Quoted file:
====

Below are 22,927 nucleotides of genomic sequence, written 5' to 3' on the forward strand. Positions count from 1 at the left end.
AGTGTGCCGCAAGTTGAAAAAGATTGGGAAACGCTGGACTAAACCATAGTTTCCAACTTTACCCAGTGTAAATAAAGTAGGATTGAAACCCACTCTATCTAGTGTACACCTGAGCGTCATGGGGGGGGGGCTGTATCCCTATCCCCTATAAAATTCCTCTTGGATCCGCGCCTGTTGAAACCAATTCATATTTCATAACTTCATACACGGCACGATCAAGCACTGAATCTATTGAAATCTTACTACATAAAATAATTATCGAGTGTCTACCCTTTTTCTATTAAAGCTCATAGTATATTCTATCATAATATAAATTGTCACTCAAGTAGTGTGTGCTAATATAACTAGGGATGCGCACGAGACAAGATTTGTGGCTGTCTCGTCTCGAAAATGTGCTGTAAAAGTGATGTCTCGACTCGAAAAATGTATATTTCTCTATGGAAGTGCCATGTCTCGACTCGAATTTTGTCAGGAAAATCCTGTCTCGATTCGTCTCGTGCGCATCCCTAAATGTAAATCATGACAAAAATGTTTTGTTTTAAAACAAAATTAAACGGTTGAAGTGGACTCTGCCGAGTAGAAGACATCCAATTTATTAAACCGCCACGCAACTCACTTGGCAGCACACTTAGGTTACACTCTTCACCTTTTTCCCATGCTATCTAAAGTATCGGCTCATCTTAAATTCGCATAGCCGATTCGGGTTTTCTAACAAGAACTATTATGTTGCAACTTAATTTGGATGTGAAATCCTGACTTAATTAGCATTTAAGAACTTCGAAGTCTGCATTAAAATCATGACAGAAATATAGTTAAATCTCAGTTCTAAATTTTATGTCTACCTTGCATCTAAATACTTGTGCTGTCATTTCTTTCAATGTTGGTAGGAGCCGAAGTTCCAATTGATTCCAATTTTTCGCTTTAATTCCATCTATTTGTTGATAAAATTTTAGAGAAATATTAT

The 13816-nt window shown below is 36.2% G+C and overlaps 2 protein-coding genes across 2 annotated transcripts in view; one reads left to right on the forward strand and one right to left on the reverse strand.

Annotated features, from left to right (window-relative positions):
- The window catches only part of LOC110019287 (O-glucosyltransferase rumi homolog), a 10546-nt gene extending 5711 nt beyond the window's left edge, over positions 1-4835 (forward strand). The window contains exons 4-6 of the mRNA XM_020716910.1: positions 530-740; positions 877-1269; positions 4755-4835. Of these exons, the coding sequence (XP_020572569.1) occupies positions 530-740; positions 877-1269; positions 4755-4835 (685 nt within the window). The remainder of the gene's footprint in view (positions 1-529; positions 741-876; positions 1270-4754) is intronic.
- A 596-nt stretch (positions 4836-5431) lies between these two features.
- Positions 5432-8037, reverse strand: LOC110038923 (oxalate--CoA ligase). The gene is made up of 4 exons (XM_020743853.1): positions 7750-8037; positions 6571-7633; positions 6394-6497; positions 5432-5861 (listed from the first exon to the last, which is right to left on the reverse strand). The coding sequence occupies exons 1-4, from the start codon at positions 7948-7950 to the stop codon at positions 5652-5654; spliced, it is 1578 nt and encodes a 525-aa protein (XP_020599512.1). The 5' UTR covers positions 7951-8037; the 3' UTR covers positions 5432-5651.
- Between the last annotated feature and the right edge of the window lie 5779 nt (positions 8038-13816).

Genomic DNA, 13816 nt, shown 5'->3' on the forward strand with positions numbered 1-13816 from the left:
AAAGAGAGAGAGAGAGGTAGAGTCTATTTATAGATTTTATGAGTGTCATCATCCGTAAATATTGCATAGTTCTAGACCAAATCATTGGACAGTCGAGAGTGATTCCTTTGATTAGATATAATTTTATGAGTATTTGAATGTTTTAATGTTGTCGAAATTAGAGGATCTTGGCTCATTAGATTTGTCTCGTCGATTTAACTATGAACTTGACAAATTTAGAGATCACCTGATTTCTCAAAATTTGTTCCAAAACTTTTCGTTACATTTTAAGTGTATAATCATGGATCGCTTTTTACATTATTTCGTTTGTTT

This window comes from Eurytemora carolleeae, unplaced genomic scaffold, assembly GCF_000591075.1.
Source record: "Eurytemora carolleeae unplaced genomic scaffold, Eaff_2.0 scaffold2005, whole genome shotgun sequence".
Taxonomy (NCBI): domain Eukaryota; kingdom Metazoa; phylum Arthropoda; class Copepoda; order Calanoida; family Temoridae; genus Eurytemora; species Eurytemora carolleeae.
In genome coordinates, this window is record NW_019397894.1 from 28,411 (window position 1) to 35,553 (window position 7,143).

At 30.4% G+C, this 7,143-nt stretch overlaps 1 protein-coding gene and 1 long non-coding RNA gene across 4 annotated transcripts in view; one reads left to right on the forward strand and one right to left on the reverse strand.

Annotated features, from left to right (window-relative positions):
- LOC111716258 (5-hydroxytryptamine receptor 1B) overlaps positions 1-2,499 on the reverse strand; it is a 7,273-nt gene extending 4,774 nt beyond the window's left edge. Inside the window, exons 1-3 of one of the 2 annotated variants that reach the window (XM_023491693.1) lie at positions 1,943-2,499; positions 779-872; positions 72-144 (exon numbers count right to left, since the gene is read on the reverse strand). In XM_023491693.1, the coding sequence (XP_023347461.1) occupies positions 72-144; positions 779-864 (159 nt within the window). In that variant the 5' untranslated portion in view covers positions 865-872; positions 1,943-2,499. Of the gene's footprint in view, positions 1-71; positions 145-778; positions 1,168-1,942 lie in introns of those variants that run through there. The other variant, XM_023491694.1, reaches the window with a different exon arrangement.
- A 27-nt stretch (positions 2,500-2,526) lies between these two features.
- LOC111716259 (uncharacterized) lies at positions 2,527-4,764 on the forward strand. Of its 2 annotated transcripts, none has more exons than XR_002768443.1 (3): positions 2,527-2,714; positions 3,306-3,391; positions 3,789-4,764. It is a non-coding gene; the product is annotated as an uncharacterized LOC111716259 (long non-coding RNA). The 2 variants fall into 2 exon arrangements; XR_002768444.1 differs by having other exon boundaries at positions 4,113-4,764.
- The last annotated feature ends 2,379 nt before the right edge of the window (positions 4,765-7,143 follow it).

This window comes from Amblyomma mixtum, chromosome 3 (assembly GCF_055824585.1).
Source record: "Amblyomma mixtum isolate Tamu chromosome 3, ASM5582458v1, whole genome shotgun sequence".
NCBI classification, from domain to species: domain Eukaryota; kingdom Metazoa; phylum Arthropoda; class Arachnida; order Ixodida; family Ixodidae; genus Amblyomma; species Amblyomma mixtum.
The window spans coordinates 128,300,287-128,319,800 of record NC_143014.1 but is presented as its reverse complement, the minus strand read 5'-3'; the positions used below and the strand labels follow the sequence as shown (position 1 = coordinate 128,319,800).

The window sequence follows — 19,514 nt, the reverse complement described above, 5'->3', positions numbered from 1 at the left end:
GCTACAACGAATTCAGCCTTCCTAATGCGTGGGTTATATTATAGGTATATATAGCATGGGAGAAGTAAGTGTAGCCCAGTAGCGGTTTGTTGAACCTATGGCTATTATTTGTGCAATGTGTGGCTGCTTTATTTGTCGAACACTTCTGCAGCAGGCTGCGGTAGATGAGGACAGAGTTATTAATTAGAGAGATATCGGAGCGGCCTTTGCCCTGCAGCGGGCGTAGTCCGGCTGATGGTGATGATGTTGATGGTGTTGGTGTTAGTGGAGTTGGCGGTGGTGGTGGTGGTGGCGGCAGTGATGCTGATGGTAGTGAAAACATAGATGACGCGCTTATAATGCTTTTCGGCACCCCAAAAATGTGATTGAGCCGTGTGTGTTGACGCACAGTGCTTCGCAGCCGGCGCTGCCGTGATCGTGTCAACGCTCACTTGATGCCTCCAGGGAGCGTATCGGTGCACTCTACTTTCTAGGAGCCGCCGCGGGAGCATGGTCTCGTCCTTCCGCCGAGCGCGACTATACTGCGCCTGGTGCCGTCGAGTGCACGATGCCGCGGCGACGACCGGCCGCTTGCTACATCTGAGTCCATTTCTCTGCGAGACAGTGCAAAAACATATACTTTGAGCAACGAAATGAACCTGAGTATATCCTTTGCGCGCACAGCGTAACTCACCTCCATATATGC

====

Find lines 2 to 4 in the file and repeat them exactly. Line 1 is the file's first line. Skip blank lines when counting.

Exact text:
AGTGTGCCGCAAGTTGAAAAAGATTGGGAAACGCTGGACTAAACCATAGTTTCCAACTTTACCCAGTGTAAATAAAGTAGGATTGAAACCCACTCTATCTAGTGTACACCTGAGCGTCATGGGGGGGGGGCTGTATCCCTATCCCCTATAAAATTCCTCTTGGATCCGCGCCTGTTGAAACCAATTCATATTTCATAACTTCATACACGGCACGATCAAGCACTGAATCTATTGAAATCTTACTACATAAAATAATTATCGAGTGTCTACCCTTTTTCTATTAAAGCTCATAGTATATTCTATCATAATATAAATTGTCACTCAAGTAGTGTGTGCTAATATAACTAGGGATGCGCACGAGACAAGATTTGTGGCTGTCTCGTCTCGAAAATGTGCTGTAAAAGTGATGTCTCGACTCGAAAAATGTATATTTCTCTATGGAAGTGCCATGTCTCGACTCGAATTTTGTCAGGAAAATCCTGTCTCGATTCGTCTCGTGCGCATCCCTAAATGTAAATCATGACAAAAATGTTTTGTTTTAAAACAAAATTAAACGGTTGAAGTGGACTCTGCCGAGTAGAAGACATCCAATTTATTAAACCGCCACGCAACTCACTTGGCAGCACACTTAGGTTACACTCTTCACCTTTTTCCCATGCTATCTAAAGTATCGGCTCATCTTAAATTCGCATAGCCGATTCGGGTTTTCTAACAAGAACTATTATGTTGCAACTTAATTTGGATGTGAAATCCTGACTTAATTAGCATTTAAGAACTTCGAAGTCTGCATTAAAATCATGACAGAAATATAGTTAAATCTCAGTTCTAAATTTTATGTCTACCTTGCATCTAAATACTTGTGCTGTCATTTCTTTCAATGTTGGTAGGAGCCGAAGTTCCAATTGATTCCAATTTTTCGCTTTAATTCCATCTATTTGTTGATAAAATTTTAGAGAAATATTAT

The 13816-nt window shown below is 36.2% G+C and overlaps 2 protein-coding genes across 2 annotated transcripts in view; one reads left to right on the forward strand and one right to left on the reverse strand.

Annotated features, from left to right (window-relative positions):